July 29th marks the anniversary of the birth of musician and arranger extraordinaire Don Redman, whose innovative work during the Harlem Renaissance helped to usher in the era of swing jazz.
Donald Matthew Redman was born into a musical family in Piedmont, West Virginia on July 29, 1900. He first took up the trumpet, and could play all the wind instruments before he was a teenager. Redman first studied at Storer College in Harper’s Ferry before attending the Boston Conservatory. After graduating, he went to New York and played with Billy Page’s Broadway Syncopators, playing primarily reed instruments, and soon began arranging. In 1923, he joined Fletcher Henderson’s orchestra, with whom he created arrangements that would develop into swing in the next decade. After recording extensively with Henderson, Redman was invited by Jean Goldkette to take over the reigns of McKinney’s Cotton Pickers in Detroit, a position which he held until 1931, when he started his own orchestra. Redman kept his own band together until 1940, playing for the better part of the swing era, and appearing in a Vitaphone short in 1933. After his orchestra disbanded, he continued to arrange prolifically for a number of bands, as he had done previously. Redman died in 1964 at the age of 64.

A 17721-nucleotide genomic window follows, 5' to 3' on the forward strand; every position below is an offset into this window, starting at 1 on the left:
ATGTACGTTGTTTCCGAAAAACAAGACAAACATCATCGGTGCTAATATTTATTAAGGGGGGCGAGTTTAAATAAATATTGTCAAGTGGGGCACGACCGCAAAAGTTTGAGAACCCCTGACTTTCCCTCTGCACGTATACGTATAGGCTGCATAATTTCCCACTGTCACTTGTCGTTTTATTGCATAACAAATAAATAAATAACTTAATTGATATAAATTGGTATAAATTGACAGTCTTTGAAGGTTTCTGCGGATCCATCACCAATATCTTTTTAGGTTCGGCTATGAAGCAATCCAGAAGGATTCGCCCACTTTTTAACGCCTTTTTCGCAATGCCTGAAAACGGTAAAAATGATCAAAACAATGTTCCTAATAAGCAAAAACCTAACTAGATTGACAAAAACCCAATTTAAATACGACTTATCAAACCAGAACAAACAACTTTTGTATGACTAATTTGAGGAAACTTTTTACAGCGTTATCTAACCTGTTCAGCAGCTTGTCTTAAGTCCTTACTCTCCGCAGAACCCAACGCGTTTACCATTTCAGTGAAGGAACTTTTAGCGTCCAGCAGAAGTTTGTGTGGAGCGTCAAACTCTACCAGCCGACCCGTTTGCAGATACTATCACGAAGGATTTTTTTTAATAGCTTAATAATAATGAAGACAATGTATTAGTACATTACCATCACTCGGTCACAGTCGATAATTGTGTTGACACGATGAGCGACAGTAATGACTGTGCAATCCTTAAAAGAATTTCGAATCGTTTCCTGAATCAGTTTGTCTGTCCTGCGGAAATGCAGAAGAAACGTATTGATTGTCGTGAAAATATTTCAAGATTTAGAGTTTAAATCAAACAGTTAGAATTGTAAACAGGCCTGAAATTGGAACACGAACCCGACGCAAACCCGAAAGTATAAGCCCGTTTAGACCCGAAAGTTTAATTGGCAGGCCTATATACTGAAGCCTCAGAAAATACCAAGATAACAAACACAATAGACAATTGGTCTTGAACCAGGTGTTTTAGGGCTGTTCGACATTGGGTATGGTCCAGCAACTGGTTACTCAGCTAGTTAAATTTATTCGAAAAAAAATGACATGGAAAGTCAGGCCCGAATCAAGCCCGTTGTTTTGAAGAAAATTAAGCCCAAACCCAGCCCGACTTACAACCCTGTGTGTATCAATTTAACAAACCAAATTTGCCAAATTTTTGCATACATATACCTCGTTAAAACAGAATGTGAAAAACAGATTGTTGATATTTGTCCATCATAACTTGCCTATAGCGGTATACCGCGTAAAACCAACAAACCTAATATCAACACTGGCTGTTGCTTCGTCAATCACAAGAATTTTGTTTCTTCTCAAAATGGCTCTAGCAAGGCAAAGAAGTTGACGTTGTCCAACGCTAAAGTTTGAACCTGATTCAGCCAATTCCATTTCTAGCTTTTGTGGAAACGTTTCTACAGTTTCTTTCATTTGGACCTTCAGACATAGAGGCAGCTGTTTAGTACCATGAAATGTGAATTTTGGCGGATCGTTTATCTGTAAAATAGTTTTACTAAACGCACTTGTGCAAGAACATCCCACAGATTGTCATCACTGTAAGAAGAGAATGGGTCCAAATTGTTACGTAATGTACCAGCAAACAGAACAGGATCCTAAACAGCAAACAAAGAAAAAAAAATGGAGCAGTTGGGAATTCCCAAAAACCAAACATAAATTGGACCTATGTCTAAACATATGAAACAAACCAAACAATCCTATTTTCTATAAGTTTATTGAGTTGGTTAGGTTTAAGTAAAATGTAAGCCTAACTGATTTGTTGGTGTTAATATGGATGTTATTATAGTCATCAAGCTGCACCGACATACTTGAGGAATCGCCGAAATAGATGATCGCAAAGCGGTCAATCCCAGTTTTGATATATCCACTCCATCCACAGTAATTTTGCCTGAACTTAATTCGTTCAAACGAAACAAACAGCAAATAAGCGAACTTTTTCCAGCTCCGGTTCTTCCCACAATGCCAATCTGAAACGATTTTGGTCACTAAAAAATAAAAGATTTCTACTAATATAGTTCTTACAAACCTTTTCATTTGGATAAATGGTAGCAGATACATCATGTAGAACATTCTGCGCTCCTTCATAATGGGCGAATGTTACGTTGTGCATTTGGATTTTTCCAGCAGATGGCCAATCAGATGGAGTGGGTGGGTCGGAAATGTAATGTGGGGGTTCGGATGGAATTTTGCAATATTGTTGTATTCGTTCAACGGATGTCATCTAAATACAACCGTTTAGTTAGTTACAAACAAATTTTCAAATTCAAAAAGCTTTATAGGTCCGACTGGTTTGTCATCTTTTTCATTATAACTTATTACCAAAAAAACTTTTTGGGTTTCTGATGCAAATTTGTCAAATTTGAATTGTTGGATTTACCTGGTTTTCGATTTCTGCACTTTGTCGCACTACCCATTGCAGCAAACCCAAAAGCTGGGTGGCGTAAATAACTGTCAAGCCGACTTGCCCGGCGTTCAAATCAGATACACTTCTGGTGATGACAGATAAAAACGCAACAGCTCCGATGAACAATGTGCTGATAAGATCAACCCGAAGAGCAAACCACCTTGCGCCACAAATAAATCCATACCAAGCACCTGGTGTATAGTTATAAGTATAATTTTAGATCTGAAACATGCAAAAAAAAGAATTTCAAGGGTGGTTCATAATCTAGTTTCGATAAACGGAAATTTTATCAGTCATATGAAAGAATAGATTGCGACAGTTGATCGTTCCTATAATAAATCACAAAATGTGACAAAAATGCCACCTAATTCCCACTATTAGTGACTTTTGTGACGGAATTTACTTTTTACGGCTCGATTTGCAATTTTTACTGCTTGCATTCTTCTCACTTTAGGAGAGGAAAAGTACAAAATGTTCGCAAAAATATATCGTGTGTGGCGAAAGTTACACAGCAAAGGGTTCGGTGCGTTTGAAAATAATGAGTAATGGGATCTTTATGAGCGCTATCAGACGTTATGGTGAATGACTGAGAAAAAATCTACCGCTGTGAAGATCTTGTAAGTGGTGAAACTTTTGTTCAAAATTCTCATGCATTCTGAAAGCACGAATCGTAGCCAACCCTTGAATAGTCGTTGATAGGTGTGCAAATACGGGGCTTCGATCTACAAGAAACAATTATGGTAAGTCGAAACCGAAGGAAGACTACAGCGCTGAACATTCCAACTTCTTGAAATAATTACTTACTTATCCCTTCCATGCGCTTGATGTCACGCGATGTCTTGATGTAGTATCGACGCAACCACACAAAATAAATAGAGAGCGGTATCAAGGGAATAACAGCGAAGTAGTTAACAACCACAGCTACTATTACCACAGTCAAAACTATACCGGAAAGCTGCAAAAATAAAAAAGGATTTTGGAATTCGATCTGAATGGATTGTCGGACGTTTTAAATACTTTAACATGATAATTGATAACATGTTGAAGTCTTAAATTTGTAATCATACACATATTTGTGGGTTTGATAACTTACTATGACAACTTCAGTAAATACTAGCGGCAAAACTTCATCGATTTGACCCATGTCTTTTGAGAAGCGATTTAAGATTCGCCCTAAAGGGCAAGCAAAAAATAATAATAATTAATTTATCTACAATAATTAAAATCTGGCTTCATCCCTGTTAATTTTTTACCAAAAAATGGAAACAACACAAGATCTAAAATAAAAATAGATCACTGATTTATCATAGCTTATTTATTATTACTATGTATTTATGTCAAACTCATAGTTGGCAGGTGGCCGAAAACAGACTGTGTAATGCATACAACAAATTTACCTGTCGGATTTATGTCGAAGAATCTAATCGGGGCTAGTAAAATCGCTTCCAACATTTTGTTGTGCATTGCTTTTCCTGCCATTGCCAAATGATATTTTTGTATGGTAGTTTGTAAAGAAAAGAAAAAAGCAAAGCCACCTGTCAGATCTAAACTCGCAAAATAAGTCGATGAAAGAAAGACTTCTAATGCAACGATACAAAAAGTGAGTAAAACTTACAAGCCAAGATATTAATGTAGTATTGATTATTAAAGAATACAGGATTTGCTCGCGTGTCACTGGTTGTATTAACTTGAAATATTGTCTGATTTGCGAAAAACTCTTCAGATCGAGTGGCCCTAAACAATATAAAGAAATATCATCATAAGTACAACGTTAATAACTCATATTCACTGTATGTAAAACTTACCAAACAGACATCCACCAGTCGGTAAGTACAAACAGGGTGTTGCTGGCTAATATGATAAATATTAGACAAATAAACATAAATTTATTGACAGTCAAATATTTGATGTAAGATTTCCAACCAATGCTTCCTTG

Brunswick 6211 was recorded on September 24 and October 15, 1931 in New York City, the former being the first session by Don Redman’s newly formed orchestra under his own name. The band includes Bill Coleman, replaced in the latter session by Langston Curl, Leonard Davis, and Henry “Red” Allen on trumpet, Claude Jones, Fred Robinson, and Benny Morton on trombone, Edward Inge and Rupert Cole on clarinet and alto sax, Don Redman on alto sax, Robert Carroll on tenor sax, Horace Henderson on piano, Talcott Reeves on banjo and guitar, Bob Ysaguirre on bass, and Manzie Johnson on drums.
Ted Koehler and Harold Arlen’s “Shakin’ the Africann”, recorded on the latter date, features a vocal by Redman, rejecting “sweet” music in favor of jazz played hot.
Redman’s own “Song of the Weeds”, most commonly known as “Chant of the Weeds”, was also recorded for Columbia with a quite different sounding arrangement.